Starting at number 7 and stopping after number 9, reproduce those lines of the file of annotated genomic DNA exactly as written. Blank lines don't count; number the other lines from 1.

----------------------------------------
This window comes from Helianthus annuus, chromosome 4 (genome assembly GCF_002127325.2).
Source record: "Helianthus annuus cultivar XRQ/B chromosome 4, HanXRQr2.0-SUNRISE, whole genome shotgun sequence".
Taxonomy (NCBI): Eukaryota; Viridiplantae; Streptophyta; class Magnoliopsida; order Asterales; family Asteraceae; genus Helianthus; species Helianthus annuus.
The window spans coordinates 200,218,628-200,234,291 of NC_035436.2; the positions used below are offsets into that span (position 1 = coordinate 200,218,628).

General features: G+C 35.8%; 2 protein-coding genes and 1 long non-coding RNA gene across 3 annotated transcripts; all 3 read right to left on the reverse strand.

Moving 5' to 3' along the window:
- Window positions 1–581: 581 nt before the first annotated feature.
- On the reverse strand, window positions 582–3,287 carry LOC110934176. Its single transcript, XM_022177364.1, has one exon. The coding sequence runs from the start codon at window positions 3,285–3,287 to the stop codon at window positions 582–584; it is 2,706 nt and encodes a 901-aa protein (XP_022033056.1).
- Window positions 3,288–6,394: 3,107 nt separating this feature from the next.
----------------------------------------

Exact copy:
- Window positions 1–581: 581 nt before the first annotated feature.
- On the reverse strand, window positions 582–3,287 carry LOC110934176. Its single transcript, XM_022177364.1, has one exon. The coding sequence runs from the start codon at window positions 3,285–3,287 to the stop codon at window positions 582–584; it is 2,706 nt and encodes a 901-aa protein (XP_022033056.1).
- Window positions 3,288–6,394: 3,107 nt separating this feature from the next.